Johnson's choice of front-row will be in the spotlight. At loosehead, Al Dickinson is a fine player in open play and a very mobile prop. Some feel his skill set would be more suited to the hooker position. Indeed, Andy Robinson trialled him there in training prior to the 2011 World Cup. Dickinson's scrummaging, however, is decidedly shaky. Against arguably the world's best set-piece eight, he is likely to struggle. He is joined by Ford – physical, but desperately lacking in Test form and confidence – and tighthead Moray Low, who seems to attract penalties like a high-powered magnet.
Defence, too, was a problem. The Scots were caught cold on several occasions by the Japanese speed of play, with Ruaridh Jackson and Tommy Seymour guilty of rushing up out of the defensive line. While the Cherry Blossoms were not always able to capitalise on those Scottish errors, the like's of Le Roux and Bryan Habana will show little profligacy.
The Springboks have won nine of the last ten clashes between these sides. Man-for-man, and on current form, the Boks are a vastly superior side. South Africa also field a more experienced starting XV with 200 more caps than Scotland. The tourists have 667 caps in their starting line-up while Scotland – who have three players in the starting XV with less than ten – field a total of 467 caps.
Anything less than a convincing win will unacceptable to the South African public. A repeat of Scotland's 2010 victory will be seen as an abject failure.
Players to watch:
For Scotland: Whenever Scotland have enjoyed a purple patch or pulled off a big result, a fine scrum-half has formed a crucial piece of the puzzle. Think Dougie Morgan, Roy Laidlaw and Gary Armstrong; or latterly, Mike Blair, Chris Cusiter and Rory Lawson. Greig Laidlaw is the latest to emerge from that “conveyor belt” of number nines, and his nous, intelligence and determination will be key to any sort of success Scotland are likely to enjoy. He's a typically forthright scrum-half, and his leadership as captain should come to the fore on Sunday. If again backed with the goal-kicking duties, Laidlaw's accuracy off the tee must improve from last week. While he didn't miss any sitters against the Japanese, he can ill afford to pass up opportunities for points.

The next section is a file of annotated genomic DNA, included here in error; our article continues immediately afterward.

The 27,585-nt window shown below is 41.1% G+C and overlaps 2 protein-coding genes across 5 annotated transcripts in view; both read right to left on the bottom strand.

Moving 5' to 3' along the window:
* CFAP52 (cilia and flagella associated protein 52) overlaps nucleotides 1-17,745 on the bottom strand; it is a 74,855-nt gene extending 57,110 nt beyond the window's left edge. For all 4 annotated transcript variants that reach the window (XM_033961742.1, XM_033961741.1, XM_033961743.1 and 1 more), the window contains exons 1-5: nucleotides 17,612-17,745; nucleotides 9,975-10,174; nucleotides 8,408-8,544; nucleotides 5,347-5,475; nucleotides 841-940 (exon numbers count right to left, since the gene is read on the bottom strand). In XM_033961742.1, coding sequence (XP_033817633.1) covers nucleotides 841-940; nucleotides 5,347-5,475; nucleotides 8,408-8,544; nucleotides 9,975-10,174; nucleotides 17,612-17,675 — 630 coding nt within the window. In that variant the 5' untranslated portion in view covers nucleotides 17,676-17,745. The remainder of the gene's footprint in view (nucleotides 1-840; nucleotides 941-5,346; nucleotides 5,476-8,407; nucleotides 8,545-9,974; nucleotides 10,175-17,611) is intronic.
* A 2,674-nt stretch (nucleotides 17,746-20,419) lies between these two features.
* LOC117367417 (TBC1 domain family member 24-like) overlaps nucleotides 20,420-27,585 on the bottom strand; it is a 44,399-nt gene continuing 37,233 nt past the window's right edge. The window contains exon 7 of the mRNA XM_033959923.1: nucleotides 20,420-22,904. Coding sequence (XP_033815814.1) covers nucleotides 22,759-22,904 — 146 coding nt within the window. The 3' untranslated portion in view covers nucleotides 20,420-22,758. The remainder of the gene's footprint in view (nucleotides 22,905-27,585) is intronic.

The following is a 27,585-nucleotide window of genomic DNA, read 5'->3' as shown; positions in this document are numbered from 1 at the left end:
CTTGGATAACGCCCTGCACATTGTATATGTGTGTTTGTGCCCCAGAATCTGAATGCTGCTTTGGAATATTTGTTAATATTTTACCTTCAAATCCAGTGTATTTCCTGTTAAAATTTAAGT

For South Africa: As was the case last year, Pat Lambie finds himself in the starting fly-half role largely by virtue of a grueling season taking its toll on Morne Steyn. The jury is still out on whether Lambie is a Test fly-half and with Johan Goosen soon to be pushing hard to be Steyn's understudy, the Sharks pivot has the ideal chance to quash any doubts about his ability to impose himself at this level, where an inconsistent kicking display such as his performance in the Currie Cup Final will be viewed in a dim light.
Head to head: Surprise, surprise, the weather forecast for Sunday involves chances of rain, making the battles in the trenches and at line-out time even more crucial. Jim Hamilton and Richie Gray form an excellent Scottish second-row against Flip van der Merwe and Bakkies Botha. Van der Merwe is unlikely to match Gray's athleticism but like former Bulls team-mate Botha, he'll make up for it in sheer grunt. It was Hamilton's yellow card for argy-bargy that swung the game in South Africa's favour in June, and he is sure to get plenty of attention from Botha, the quintessential 'enforcer.'